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Landowner, Vermont Gas at odds over easement

ST. GEORGE — A St. George landowner who lives along the route for Phase 1 of the Addison-Rutland Natural Gas project is at odds with Vermont Gas Systems over how much the company should pay to build the natural gas pipeline across his land.
Philip Beliveau is in the process of subdividing his 58-acre parcel into 19 parcels for a housing development, but Vermont Gas has assessed the value of his property as a singular parcel, and offered an easement payout based on that sum.
Beliveau, 57, believes the subdivided land will be worth as much as 10 times the current value of his property, and said he deserves to be compensated as such.
Beliveau’s parcel, which his family has owned for decades, is adjacent to Route 2A and is bisected by the VELCO corridor. He jointly owns the property with his wife, Caroline Jalbert. It is assessed by the town at $237,200 and is composed of forest and hay fields. Vermont Gas wants to run the natural gas pipeline through his land, partially in the VELCO power line corridor and partially off of it.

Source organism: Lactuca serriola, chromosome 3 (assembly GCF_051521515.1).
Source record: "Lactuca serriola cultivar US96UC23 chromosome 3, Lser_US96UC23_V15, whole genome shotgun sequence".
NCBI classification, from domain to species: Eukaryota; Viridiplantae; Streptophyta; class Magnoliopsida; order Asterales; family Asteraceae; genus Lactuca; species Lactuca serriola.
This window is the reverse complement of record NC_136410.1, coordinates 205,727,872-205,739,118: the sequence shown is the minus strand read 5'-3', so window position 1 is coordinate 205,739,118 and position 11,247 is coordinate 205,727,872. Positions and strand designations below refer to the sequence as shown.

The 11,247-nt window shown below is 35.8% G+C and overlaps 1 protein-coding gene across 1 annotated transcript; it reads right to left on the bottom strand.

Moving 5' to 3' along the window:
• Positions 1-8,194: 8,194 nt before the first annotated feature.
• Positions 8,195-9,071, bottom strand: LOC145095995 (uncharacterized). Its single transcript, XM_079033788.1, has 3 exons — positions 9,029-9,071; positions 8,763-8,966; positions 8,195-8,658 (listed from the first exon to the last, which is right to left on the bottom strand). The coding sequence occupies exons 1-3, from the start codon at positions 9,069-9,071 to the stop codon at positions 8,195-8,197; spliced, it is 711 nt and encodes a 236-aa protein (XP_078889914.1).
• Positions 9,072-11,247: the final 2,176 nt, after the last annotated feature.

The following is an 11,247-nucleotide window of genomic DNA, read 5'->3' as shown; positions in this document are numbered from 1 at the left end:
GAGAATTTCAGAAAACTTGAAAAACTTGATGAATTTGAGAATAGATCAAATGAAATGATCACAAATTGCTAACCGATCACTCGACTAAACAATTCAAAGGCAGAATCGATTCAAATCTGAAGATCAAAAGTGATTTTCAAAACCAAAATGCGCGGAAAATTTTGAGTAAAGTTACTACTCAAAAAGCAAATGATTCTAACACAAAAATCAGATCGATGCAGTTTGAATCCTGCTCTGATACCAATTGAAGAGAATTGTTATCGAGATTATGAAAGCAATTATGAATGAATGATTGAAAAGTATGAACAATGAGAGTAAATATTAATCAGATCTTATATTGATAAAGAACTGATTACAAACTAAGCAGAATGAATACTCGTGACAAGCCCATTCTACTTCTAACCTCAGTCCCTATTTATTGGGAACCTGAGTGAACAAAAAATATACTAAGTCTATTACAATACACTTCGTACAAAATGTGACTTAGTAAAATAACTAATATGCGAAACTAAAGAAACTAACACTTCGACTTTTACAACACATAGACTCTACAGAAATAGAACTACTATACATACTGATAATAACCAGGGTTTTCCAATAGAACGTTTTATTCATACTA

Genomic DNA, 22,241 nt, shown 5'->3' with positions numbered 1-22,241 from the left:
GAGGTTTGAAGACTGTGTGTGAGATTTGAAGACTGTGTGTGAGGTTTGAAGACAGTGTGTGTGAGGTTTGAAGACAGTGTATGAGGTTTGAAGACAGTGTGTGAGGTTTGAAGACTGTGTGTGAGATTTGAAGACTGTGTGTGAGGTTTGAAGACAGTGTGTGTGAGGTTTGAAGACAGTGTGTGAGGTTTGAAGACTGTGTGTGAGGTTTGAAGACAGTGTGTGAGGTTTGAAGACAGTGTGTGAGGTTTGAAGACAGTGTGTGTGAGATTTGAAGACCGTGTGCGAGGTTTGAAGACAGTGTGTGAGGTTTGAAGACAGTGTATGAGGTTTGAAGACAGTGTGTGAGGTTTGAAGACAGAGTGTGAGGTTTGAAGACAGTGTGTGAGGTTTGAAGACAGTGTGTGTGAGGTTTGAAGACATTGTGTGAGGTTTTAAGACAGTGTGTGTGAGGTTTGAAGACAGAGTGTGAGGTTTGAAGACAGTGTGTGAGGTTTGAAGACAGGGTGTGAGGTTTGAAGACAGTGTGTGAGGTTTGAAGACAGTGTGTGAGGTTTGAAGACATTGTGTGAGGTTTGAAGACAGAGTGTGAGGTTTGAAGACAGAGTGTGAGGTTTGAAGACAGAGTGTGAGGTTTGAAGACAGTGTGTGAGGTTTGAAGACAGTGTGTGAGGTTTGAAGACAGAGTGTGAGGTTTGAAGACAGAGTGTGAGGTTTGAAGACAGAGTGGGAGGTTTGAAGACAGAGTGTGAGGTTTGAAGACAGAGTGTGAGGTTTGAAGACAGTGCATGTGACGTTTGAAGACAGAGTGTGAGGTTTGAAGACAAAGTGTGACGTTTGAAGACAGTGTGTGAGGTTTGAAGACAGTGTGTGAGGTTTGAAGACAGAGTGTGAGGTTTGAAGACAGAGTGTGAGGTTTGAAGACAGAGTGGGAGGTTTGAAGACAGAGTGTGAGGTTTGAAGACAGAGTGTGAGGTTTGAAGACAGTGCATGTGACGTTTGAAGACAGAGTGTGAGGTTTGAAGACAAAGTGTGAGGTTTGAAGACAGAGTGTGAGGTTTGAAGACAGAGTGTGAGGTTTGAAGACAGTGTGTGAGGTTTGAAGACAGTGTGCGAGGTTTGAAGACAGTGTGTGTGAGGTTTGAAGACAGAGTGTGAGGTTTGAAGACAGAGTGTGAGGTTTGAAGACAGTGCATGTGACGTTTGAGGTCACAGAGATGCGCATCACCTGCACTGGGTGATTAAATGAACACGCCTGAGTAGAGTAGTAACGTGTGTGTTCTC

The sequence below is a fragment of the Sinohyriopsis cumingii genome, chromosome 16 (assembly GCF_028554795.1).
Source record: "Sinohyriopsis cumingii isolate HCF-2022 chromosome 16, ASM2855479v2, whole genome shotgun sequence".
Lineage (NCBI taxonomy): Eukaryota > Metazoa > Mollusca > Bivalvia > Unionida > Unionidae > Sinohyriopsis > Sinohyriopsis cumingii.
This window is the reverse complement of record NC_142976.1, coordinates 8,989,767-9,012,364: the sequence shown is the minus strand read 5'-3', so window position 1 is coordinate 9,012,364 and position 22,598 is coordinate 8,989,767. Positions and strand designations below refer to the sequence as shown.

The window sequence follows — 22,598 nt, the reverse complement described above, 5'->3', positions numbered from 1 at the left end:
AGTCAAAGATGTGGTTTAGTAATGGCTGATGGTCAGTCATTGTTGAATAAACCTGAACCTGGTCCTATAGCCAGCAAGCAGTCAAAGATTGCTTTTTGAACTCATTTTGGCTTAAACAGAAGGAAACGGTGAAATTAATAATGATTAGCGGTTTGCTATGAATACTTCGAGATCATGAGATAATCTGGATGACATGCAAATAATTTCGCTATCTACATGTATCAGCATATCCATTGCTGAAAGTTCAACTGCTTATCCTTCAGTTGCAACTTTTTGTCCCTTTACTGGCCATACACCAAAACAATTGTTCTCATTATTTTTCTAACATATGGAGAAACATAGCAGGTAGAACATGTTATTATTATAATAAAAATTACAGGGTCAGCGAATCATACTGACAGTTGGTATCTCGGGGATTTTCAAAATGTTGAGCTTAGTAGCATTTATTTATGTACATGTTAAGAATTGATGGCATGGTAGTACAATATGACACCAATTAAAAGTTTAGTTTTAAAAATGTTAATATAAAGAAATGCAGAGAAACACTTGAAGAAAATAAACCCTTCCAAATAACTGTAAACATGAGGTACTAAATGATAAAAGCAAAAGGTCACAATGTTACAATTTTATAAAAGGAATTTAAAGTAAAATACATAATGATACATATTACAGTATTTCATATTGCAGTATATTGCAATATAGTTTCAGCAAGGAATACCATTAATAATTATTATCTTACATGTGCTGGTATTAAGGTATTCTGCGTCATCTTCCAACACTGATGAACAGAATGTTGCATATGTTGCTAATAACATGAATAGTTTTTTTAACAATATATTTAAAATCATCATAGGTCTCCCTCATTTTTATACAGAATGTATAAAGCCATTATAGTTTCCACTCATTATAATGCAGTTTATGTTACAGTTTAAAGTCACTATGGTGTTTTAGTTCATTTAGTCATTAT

Beliveau is in the process securing local and state approval for the housing subdivision, which he believes will greatly increase the value of his land. He plans to use the profit to pay for his 12-year-old daughter’s future college education, as well as for his and his wife’s retirement. He began planning the subdivision in 2009, three years before Vermont Gas announced it plan to build a natural gas pipeline through Addison County.
“This isn’t something I just dreamed up, spur of the moment, to get more money out of Vermont Gas,” Beliveau said. “I have been in this process for a couple of years.”
Beliveau said he told the Vermont Gas land agent assigned to his parcel that he planned to subdivide his property, but the company would not amend its September 2013 appraisal of his land.
“The agent said, ‘Until you have permits in hand, that doesn’t mean anything to us,’” Beliveau said. “I told him where I was in the approval process, and I said I would get an appraisal of the land with the building lots, and he said that’s essentially irrelevant.”
Beliveau said he hopes to secure a state wastewater permit for the subdivision by the end of the summer, which he said will strengthen his negotiating position with Vermont Gas.
“That permit, to me, is at least one step up in proving a much higher commercial value for my property.”
Beliveau will also need approval from the town Development Review Board. Board Vice Chair Andrei Leontiev said that Beliveau had informally met with the board about getting a conditional use permit for the subdivision. He said he could not remember exactly how long Beliveau has been in talks with the town about subdividing his land, but said it had been “quite a while.”
Leontiev said Beliveau needs to file a formal application, and then the board will hold a public hearing on the proposal. He added that it is possible for Beliveau to secure a conditional use permit in the coming months.
“It could definitely be by the end of the year,” Leontiev said.
DIFFERENT OFFERS